Sat | Dec 3, 2016

The real drought

Published:Monday | August 11, 2014 | 12:00 AM

By Garth A. Rattray

Quite a few Jamaicans from the generation before me and some from my generation retrospectively find nothing celebratory about our Independence from Great Britain. They see our post-Independence nation as botched politics - a perpetual power struggle and battle for control of our scarce resources. Instead of using politics for the good of our people, some use our people to achieve their personal and political goals.

Consequently, although our country is suffering from an unusually bad drought (dry spell), this is not the real drought. Sparse rainfall, excessive heat, dying plants, diminishing crops, brown mountains, water lock-offs, a record number of bush fires and 'ripe-smelling' citizens pale when compared to the grim effects of our real drought.

Jamaica was once the 'land of wood and water', but it has become the 'land of would have water' (if only we had planned properly). In spite of the changing weather patterns and an expanding population, we have had the same reservoirs for decades, they have needed de-silting forever, and we have been losing a high percentage of our potable water because of leaky water mains deep in the earth all across the country, but especially in St Catherine.

The drought of the will to tackle the big and ever-growing problems has led to this water shortage. Successive administrations have artfully dodged the issue and kicked it on to the next set of people in control, and so on, and so on. And, we suffer because of it.

Furthermore, this drought (sparse rainfall) has come about, in part, because of a drought of forethought to save green areas and to replenish the trees that have been harvested for wood or sacrificed for housing and/or road projects.

There is also a drought of political will to have such a safe and efficient, islandwide public transport system that fewer people would need to purchase cars and add to the weather-altering heat and pollutants.

CAN'T SERVE TWO MASTERS

We have been experiencing the financial ill-effects of a drought of true patriotism - even at the administrative level. Politics demands that the individuals involved serve the needs of the constituents they represent. However, there is also a need for them to serve their political party. But no one can serve two masters equally, and sometimes the two are mutually exclusive. Sadly, the losers are often their constituents and the country.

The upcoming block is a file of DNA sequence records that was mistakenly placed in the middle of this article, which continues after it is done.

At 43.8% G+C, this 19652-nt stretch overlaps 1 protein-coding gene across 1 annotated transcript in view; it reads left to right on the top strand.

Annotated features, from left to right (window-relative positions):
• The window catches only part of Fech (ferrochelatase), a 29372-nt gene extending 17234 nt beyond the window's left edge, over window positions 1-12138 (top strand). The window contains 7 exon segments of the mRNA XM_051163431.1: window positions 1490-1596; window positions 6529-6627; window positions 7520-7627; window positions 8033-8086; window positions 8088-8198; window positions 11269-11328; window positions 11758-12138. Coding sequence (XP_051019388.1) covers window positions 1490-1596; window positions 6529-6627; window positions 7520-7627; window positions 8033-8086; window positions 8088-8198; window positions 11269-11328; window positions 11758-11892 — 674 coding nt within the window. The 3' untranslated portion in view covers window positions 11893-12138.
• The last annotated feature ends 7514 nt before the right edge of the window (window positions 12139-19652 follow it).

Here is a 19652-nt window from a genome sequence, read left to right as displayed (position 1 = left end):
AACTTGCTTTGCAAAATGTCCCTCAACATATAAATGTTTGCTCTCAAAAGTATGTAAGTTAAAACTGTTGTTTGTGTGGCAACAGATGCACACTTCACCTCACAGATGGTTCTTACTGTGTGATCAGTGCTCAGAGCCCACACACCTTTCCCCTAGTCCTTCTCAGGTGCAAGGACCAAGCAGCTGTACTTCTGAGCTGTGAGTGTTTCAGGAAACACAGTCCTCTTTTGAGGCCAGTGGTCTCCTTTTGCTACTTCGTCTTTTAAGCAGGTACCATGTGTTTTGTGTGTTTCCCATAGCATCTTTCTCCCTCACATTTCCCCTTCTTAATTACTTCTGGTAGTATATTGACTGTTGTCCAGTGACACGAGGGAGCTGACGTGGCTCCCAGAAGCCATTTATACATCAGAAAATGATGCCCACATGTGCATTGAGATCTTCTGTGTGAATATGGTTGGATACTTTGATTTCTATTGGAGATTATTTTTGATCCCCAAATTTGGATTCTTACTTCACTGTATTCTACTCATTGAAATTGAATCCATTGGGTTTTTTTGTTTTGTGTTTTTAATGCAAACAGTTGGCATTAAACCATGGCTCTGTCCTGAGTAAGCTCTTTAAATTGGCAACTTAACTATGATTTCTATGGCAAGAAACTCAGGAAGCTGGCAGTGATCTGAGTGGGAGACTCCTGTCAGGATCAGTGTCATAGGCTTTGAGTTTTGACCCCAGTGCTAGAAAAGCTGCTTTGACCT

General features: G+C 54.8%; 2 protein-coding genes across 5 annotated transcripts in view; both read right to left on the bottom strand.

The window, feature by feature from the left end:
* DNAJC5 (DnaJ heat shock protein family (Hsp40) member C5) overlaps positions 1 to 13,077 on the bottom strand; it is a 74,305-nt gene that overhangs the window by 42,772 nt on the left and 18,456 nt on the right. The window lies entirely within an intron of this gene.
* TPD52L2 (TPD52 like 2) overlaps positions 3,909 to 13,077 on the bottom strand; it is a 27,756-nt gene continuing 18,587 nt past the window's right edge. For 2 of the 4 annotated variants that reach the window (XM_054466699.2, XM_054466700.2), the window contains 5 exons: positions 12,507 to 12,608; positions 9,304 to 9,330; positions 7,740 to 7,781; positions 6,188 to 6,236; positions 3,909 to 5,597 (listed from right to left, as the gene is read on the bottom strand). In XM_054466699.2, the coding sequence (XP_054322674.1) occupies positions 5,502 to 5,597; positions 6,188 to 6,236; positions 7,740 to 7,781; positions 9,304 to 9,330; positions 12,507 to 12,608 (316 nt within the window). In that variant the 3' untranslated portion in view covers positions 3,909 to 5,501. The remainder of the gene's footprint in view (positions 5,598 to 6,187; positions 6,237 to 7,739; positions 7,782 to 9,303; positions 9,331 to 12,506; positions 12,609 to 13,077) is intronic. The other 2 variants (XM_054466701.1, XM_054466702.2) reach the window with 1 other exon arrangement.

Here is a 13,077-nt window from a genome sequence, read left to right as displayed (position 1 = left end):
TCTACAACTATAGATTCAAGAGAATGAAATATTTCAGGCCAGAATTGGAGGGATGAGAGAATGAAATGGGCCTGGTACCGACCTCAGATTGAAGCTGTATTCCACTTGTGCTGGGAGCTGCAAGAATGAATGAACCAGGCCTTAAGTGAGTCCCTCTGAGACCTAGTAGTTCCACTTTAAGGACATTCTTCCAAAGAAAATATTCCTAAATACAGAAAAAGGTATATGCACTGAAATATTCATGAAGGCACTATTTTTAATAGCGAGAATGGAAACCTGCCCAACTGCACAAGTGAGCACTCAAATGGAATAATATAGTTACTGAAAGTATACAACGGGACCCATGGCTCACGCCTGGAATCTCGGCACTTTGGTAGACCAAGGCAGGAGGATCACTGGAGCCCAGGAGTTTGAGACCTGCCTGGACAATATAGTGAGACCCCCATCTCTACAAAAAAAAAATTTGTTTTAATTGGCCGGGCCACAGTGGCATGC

Politically expedient decisions often result in disaster for the citizens of a country. A prime example was the Christopher 'Dudus' Coke debacle. Without his political clout, Dudus could not have so deeply ensconced himself in Tivoli Gardens. This led to some residents there daring to attempt a virtual armed secession from sovereign Jamaica. The disastrous outcome of that drama is all too well known.

Without Dudus' strong political connections, he would not have been so vehemently protected/defended by the sitting prime minister until the good of the many swamped that of the single individual. This drought of the social and political will to do the right thing led to the loss of many lives and international disgrace for Jamaica.

We suffer from a perennial drought of proper planning. Short-term decisions often lead to deleterious long-term consequences. Unrestricted imports are allowed while manufacturing falters and exports trickle. Easy solutions to complex problems are quickly implemented without consideration of the financial backlash awaiting our future generations.

Jamaica has been undergoing a moral (ethical) drought for many decades. Corruption permeates every segment of our society. In certain quarters, doing business requires that people play along or get left behind. Our drought of love and respect for our fellowmen has led to a culture of intolerance, selfishness and violence. People kill or have others killed at the drop of a hat.

We must attend to these other droughts or more than just crops will wither and die.

Garth A. Rattray is a medical doctor with a family practice. Email feedback to columns@gleanerjm.com and garthrattray@gmail.com.